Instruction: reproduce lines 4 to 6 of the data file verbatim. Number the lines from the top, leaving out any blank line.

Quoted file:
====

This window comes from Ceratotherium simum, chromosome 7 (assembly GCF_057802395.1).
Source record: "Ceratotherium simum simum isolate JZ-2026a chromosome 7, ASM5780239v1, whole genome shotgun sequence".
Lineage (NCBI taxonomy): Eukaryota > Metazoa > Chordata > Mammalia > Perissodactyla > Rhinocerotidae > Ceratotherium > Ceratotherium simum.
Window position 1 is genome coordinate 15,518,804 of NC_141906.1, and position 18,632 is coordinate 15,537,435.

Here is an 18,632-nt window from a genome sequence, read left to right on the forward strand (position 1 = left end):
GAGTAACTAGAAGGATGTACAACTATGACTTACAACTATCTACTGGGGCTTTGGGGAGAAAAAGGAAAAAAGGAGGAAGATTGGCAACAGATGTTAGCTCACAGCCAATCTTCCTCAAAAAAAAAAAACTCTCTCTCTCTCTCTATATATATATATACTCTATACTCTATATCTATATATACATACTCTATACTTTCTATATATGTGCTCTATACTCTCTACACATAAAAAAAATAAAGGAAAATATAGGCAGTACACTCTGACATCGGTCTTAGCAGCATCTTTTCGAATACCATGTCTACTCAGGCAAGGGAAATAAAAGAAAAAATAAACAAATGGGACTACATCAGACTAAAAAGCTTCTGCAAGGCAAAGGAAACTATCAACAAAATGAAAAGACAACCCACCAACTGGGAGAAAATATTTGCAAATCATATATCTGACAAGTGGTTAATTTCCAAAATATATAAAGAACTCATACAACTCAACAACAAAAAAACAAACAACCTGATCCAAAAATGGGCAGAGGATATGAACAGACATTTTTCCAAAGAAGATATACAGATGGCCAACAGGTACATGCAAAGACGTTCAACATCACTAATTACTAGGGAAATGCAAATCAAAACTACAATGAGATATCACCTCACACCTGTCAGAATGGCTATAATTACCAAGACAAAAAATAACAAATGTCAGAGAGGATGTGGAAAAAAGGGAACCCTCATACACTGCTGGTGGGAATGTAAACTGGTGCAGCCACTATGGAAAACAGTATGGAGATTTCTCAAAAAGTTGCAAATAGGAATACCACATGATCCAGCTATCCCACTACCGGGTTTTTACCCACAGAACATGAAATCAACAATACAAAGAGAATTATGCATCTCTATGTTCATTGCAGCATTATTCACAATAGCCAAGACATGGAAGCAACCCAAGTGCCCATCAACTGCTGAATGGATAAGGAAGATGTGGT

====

Window position 1 is genome coordinate 15,518,804 of NC_141906.1, and position 18,632 is coordinate 15,537,435.

Here is an 18,632-nt window from a genome sequence, read left to right on the forward strand (position 1 = left end):
GAGTAACTAGAAGGATGTACAACTATGACTTACAACTATCTACTGGGGCTTTGGGGAGAAAAAGGAAAAAAGGAGGAAGATTGGCAACAGATGTTAGCTCACAGCCAATCTTCCTCAAAAAAAAAAAACTCTCTCTCTCTCTCTATATATATATATACTCTATACTCTATATCTATATATACATACTCTATACTTTCTATATATGTGCTCTATACTCTCTACACATAAAAAAAATAAAGGAAAATATAGGCAGTACACTCTGACATCGGTCTTAGCAGCATCTTTTCGAATACCATGTCTACTCAGGCAAGGGAAATAAAAGAAAAAATAAACAAATGGGACTACATCAGACTAAAAAGCTTCTGCAAGGCAAAGGAAACTATCAACAAAATGAAAAGACAACCCACCAACTGGGAGAAAATATTTGCAAATCATATATCTGACAAGTGGTTAATTTCCAAAATATATAAAGAACTCATACAACTCAACAACAAAAAAACAAACAACCTGATCCAAAAATGGGCAGAGGATATGAACAGACATTTTTCCAAAGAAGATATACAGATGGCCAACAGGTACATGCAAAGACGTTCAACATCACTAATTACTAGGGAAATGCAAATCAAAACTACAATGAGATATCACCTCACACCTGTCAGAATGGCTATAATTACCAAGACAAAAAATAACAAATGTCAGAGAGGATGTGGAAAAAAGGGAACCCTCATACACTGCTGGTGGGAATGTAAACTGGTGCAGCCACTATGGAAAACAGTATGGAGATTTCTCAAAAAGTTGCAAATAGGAATACCACATGATCCAGCTATCCCACTACCGGGTTTTTACCCACAGAACATGAAATCAACAATACAAAGAGAATTATGCATCTCTATGTTCATTGCAGCATTATTCACAATAGCCAAGACATGGAAGCAACCCAAGTGCCCATCAACTGCTGAATGGATAAGGAAGATGTGGT